Asia-Pacific investors’ three top methods of asset allocation are by sector, globally and regionally, in that order, according to an investor survey conducted this month by Dutch fund manager Robeco and AsianInvestor.

Of 216 respondents, 45% said sector allocation is applicable to their asset-allocation strategy, 44% said global allocation and 42% said regional asset allocation. The next most popular choice was thematic allocation, with 32%.

It comes as a surprise that sector allocation is the most popular choice, says Henk Grootveld, co-portfolio manager of Rolinco, which invests in thematic equity strategies offered by both Robeco and SAM.

“From what I understand, sector allocation is becoming less popular than regional or thematic allocations,” he says, largely for reasons of diversification. “Say you’re invested in the oil sector and European governments decide to impose more taxes on oil producers – European oil-producer stocks will fall simply because they're European.”

“So I would say one should look at the regional allocation first – to remove the political uncertainty – and then go into themes or sectors,” argues Grootveld.

As for thematic allocation, he says it is very early days for this approach, but he would expect it to be more popular in five years’ time, given that it’s a logical, simple and understandable way of investing.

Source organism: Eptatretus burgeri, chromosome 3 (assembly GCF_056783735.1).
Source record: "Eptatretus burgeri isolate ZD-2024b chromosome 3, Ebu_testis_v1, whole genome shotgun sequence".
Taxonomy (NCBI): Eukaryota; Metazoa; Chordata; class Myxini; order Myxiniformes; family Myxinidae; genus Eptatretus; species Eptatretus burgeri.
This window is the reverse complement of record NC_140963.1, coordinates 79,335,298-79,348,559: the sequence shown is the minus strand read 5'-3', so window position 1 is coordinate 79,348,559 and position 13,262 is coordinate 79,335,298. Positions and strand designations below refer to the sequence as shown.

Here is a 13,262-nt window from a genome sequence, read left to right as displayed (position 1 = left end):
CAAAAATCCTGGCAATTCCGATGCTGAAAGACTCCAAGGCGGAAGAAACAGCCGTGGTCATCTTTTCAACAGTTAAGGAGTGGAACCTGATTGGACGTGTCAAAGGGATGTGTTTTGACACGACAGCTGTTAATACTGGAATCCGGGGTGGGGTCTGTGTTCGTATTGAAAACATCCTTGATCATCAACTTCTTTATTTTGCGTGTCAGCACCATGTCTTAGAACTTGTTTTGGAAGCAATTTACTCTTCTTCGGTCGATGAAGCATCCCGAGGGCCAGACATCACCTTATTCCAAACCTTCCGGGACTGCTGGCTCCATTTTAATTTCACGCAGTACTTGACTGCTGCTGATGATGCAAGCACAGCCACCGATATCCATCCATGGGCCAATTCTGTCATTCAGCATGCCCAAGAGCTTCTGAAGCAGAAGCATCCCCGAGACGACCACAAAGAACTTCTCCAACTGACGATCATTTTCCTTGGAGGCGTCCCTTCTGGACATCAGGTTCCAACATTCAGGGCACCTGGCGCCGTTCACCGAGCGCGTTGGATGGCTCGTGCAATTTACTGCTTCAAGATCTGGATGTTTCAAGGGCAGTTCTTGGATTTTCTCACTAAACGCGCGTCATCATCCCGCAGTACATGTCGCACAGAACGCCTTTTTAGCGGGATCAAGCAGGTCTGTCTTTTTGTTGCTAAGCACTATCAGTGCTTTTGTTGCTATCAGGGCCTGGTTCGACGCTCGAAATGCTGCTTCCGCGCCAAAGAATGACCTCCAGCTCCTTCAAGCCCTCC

“Take Apple, which is an IT company, but it’s [products are] bought by consumers,” he says. “It’s a judgement call by index providers as to which sector they put a company in."

He points out that firms as diverse as Apple and Indian telecoms company Bharti both sell to consumers, but are in different sectors. “By playing the consumer theme, you remove the judgment call about which stocks are in which sectors – it's a more logical and simpler approach.”

Meanwhile, a significant proportion of investors (27%) said single-country allocation is applicable to their allocation strategy. Grootveld says that figure would be lower if the survey had been conducted in, say, Europe. That’s because Asian countries are more fragmented in terms of currencies, regulations and so on, whereas Europe is increasingly becoming one market.

*The survey of fund managers and institutional investors was conducted in conjunction with AsianInvestor in early October. The full results and write-up will appear in the upcoming November issue of the magazine.